Falling revenue, profits, salaries and bonuses, and forced participation in the layoff lottery have all certainly spiced up the workplace lately. But if your current frustration is dwarfed by your necessity to cling to your present paycheck, here are a few things you may wish to avoid:
1) The Talker Stalker - Every office has one - The Talker - the person who is continually stirring up the political pot at the office. They wreck havoc on a work environment, and over time will almost certainly be eliminated. You are NOT that person. You are a hard worker, and mostly steer clear of office politics. But beware, The Talker is always looking for a friend, and you would do best to avoid them. Your boss already is aware of The Talker and their behavior, but can become even more infuriated to see good employees like you getting sucked in.
2) The Expense White Lie - You took that trip to NY, and were given blank taxi receipts to fill out and submit to your employer. Did you really tip the cabbie $10? On several occasions I have observed employees trying to lightly game the system for an extra $3, or $5. It has cost them tens of thousands. As Albert Einstein once said, "Whoever is careless with the truth in small matters cannot be trusted with important matters."
3) The Post Raise Request - Managers are continually trying to balance employee rewards against company profits - distributing money in salary and bonuses to recognize (and incentivize) good performance, while keeping expenses as low as possible for the health of the company. When you receive a raise or a bonus (especially in these uncertain times), be thankful, and then be quiet. Requesting additional perks, or bringing up compensation within months of being rewarded conveys that you may never be satisfied. Ironically, if your boss feels that your continual requests or complaints are indicative of lack of appreciation, they will be much less likely to use compensation as a reward tool for you in the future.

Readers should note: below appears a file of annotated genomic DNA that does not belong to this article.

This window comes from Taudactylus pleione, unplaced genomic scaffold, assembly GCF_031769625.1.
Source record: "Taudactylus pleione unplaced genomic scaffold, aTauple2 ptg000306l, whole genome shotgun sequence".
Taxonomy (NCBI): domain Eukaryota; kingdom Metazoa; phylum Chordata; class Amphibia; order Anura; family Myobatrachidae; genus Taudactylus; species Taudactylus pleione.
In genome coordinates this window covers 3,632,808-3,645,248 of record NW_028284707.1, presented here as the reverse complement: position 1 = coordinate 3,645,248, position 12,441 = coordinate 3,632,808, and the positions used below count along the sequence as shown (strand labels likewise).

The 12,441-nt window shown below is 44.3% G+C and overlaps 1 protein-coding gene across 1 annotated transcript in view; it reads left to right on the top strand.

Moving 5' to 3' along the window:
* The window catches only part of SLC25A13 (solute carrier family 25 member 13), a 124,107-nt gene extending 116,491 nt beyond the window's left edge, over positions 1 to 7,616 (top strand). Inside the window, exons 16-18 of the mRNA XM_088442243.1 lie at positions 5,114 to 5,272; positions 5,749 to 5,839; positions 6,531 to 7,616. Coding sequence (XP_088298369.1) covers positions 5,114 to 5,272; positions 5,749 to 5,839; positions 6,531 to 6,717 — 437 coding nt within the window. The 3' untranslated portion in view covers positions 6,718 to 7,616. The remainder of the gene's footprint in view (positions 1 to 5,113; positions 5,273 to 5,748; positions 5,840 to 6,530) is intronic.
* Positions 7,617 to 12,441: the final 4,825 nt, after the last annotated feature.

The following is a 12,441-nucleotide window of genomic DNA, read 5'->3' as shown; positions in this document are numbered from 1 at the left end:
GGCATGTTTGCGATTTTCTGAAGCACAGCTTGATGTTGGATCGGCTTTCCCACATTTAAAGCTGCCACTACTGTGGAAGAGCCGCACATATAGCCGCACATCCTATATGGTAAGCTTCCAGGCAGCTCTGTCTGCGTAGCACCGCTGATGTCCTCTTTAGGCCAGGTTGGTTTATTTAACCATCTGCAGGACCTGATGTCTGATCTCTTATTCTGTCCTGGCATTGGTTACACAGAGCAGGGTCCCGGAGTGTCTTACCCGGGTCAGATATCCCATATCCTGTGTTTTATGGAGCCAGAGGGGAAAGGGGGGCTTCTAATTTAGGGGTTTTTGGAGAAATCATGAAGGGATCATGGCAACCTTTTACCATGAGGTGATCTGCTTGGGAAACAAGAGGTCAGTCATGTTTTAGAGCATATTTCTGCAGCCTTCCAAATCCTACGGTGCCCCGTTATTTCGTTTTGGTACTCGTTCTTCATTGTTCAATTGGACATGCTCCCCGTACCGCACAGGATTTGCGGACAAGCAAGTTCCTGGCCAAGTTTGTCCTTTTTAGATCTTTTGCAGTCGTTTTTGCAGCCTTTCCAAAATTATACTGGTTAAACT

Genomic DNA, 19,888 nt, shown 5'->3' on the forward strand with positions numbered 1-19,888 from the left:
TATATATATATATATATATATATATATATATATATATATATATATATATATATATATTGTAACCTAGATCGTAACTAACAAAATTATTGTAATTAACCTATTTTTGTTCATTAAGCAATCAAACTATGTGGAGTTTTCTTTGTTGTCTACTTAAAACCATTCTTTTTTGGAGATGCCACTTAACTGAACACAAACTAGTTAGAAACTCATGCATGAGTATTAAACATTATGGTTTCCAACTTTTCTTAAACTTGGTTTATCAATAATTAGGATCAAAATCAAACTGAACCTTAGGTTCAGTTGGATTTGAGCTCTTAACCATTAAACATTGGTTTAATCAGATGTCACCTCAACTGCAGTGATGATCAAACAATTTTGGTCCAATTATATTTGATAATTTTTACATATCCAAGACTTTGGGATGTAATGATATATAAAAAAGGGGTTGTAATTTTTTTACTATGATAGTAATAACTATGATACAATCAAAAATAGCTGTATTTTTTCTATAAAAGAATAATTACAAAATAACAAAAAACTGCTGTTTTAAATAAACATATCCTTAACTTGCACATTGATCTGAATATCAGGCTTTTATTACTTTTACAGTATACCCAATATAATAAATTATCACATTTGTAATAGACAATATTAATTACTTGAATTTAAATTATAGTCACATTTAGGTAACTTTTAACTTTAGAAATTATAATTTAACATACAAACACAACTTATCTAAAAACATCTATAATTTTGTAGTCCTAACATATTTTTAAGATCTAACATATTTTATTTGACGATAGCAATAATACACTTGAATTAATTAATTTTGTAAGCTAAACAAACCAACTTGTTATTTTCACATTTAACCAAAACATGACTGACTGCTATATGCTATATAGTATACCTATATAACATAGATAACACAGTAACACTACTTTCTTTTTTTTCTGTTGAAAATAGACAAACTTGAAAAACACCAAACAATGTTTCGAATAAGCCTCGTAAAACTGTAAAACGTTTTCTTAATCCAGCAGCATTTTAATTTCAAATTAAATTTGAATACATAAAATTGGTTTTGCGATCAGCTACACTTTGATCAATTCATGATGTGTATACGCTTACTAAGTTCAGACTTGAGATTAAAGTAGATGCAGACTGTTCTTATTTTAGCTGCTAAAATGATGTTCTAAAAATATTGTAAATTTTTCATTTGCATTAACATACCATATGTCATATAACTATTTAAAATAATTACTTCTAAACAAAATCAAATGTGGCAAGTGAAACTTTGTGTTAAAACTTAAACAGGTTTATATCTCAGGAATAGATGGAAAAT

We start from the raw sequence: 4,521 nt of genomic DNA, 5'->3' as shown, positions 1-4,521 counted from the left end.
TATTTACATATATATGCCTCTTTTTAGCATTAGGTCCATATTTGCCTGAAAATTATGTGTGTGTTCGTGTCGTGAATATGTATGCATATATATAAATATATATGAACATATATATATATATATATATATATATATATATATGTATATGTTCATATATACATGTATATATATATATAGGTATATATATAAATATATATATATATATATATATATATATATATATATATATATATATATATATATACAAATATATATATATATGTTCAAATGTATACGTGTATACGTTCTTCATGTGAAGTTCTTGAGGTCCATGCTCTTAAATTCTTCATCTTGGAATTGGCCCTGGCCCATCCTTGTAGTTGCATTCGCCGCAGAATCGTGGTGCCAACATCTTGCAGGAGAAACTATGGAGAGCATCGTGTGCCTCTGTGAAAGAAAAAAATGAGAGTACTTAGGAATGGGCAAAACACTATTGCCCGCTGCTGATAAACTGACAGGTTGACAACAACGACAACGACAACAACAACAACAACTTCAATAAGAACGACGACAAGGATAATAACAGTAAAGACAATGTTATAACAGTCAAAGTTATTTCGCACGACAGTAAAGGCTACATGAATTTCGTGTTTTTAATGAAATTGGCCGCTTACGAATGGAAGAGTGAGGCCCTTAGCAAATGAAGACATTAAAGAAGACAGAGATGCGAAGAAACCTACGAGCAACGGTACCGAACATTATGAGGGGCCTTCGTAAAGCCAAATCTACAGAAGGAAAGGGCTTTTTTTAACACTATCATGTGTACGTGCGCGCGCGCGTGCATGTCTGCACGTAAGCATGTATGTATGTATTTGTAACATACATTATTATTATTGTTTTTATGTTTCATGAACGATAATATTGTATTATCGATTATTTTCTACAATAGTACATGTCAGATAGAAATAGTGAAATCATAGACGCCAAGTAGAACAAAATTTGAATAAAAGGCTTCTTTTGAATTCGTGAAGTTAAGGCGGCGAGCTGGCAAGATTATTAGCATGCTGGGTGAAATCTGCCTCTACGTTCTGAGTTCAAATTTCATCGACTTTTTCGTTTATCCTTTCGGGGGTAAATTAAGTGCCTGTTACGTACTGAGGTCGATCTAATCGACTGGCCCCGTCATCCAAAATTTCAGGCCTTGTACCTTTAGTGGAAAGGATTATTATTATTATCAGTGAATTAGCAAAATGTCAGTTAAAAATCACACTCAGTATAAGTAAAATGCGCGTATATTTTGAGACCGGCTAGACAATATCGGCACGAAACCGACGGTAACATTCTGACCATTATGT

4) Prioritizing the Pet - As I have written about numerous times, it's really the things you accomplish beyond your stated objectives that allow you to differentiate yourself from the pack at work. But you MUST finish your stated objectives first! Putting energy and initiative into areas outside of your defined scope of work while your primary tasks lag will only be seen as poor judgment, regardless of what else you might be working on.
5) Sucking Face with a Customer's Spouse - I was at an employer sponsored event which brought together the company's top performing salespeople and key customers. There was drinking and dancing (and more drinking), and the next thing you know one of the sales people was making out with one of his customer's wives! OK, it may be quite a stretch to draw a lesson from this to apply in your own career, but that makes it no less humorous! Evidently, it is a much safer strategy to play tonsil hockey with the spouse of a competitor's customer.
What are some other situations to avoid at work?
Like it? DIGG it!